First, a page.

She ran out like a mad woman but couldn’t find anybody in the streets. Nobody wanted to defy the curfew. She walked from street to street with no purpose. She didn’t know what she was looking for. If the town were as busy as it used to be, she would have pleaded with everyone in sight till someone helped.
The hospital wasn’t in a residential area, she would have knocked on every door. She remembered her colleague in fish business, Mama Jumoke, once mentioned she was O negative when her daughter had to be transfused whilst birthing her twins. If only she could find her way to Mama Jumoke’s house, she would probably get some help to save her only child’s life. But there was no way to get to Mama Jumoke’s place right now.
She sat in the middle of the road, beckoning on God to make her wake up from this nightmare. Her son, her only son, her only child was dying.
A patrol van full of task force officers drove towards her. It screeched to a halt just a few inches short of hitting her.
“Madam, are you crazy, won’t you get yourself out of the way?” a tall dark man from the van spat at her, nostrils flaring. He had unusually wide nostrils for someone as slender as he was. They stretched across his face. He could easily breathe for two persons.
“Quit shouting at her, she’s old enough to be your mother,” a second officer said.
Mama Kola muttered inaudibly to herself.
“Madam, what is it?” the second one asked, genuinely concerned.
Mama Kola explained what was wrong, in between sobs.
“Madam I am actually O negative,” the first officer informed her.
“I can be of help, where is the hospital located?”
Mama Kola couldn’t believe it.
She jumped up excitedly, pulling him for a hug. She later realized his name was Wale. Social distancing was far off her mind. It was a bear hug crushing the tall man with her unbelievable strength. So much energy in an old woman, he thought. She jumped into the van and they were on their way to the hospital.
Mama Kola was all smiles as she rushed into the hospital to brandish her trophy. The atmosphere seemed tense. The nurses looked at her sadly. She didn’t mind, after all, she has gotten someone to donate some blood.
She called for the doctor while going to her son’s bed space. He wasn’t there. Did they go through with the surgery without blood? Or maybe someone donated. She was glad, at least he was in surgery. The next few months would be hell, she thought to herself. Kola would have to learn how to start walking all over again. Saddening but she was grateful.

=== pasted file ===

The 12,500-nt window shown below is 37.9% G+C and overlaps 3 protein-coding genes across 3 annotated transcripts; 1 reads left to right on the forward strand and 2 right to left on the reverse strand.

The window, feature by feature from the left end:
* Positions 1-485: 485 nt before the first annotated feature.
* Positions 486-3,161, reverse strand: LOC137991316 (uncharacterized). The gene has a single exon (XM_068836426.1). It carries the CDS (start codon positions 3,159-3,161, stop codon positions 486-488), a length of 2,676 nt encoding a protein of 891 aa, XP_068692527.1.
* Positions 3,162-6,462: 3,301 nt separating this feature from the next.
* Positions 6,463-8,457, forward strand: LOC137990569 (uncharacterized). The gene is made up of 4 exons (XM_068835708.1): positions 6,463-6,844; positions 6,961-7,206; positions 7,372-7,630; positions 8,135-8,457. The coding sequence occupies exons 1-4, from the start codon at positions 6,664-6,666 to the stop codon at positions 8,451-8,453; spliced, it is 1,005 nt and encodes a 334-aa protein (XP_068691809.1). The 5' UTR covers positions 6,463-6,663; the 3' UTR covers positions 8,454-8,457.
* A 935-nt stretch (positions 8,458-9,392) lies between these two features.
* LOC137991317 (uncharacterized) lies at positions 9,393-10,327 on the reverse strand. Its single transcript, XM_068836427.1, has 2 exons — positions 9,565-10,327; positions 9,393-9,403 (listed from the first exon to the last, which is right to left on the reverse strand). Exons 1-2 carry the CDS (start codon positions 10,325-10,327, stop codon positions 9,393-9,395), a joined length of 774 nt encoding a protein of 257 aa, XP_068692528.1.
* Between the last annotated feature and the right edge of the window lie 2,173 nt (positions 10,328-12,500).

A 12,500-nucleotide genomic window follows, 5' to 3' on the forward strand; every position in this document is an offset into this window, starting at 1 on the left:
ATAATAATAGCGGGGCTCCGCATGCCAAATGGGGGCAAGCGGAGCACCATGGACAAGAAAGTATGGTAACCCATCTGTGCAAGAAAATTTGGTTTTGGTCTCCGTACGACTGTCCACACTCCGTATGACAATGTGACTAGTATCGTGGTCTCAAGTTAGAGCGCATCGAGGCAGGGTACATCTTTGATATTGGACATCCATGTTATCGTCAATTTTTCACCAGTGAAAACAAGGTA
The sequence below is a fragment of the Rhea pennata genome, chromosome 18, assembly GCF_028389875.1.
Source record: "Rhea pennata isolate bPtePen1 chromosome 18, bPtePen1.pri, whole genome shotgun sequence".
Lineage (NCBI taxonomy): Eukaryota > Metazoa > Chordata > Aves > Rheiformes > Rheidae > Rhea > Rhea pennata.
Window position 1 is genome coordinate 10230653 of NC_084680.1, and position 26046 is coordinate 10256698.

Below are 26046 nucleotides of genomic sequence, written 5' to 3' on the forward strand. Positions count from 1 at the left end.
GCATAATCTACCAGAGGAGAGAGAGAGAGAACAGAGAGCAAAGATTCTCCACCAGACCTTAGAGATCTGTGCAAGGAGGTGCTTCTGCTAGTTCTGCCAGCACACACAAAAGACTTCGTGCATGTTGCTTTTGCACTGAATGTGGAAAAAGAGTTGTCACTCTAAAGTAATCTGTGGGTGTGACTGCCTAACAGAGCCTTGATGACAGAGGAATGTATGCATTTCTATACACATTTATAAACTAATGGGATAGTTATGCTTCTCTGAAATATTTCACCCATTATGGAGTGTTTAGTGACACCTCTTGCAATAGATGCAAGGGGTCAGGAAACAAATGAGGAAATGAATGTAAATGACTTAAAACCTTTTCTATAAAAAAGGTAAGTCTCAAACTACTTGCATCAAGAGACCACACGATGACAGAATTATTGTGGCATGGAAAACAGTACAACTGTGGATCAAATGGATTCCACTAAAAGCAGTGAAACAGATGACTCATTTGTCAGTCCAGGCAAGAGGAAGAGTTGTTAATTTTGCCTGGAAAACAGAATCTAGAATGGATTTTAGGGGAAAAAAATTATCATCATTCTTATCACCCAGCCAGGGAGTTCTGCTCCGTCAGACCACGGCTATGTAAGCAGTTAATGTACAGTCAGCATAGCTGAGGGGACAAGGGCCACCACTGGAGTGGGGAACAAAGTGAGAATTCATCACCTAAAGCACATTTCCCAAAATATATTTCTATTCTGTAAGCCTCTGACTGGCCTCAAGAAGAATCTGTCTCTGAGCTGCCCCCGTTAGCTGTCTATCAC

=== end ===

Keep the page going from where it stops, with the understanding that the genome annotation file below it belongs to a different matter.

“Madam,” Doctor Bola whispered, walking towards her.
“Doctor, aren’t you supposed to be in the theatre?” She was visibly angry. Why would they delay?
“Madam, I’m sorry, we have tried our best. I just heard you are back. We don’t need the blood anymore.”
Mama Kola slumped into a chair, too dazed to scream. She stared blankly at the wall. She suddenly found herself in a trance, happily and impatiently awaiting the fishers returning to the beach with boats loaded with tons of big fish. Other women dashed into the water to ensure they had the first right of purchase. She succeeds; literally drags the boat ashore with thoughts of huge profits and sumptuous meals.
She saw herself paying Kola’s fees as he gained admission into the university to read medicine. He graduates in brilliant colours and settles down with a beautiful wife. His elaborate wedding made an internet sensation. Then suddenly she wakes up on the hospital bed. Where Kola had laid. She was being transfused. The slim officer’s face hovered over her. His flared nostrils breathing for her…
“You will be okay,” he whispered.
But why was she in the hospital? She squinted at the little crowd around her. “What am I doing here? I should be at the waterside selling fish. Right? Where is the boat? Why am I being transfused? Where is Kola? Kola? Kola!”
“Calm down, madam,” the doctor urged Mama Kola. “The surgery was successful. Kola is out of danger. Someone came in as soon as you went out and donated the blood we needed.”
“That’s wonderful news. Thanks be to God,” Mama Kola gasped. “Where is my fish?”
Okpuwara is a writer with a deep love for nature and all her elements
“Echoes of Pain” is extracted from “A Walk in a Curfew and other Pandemic Tales”, a 2020 publication of HOMEF
Readers can download the full eBook at www.homef.org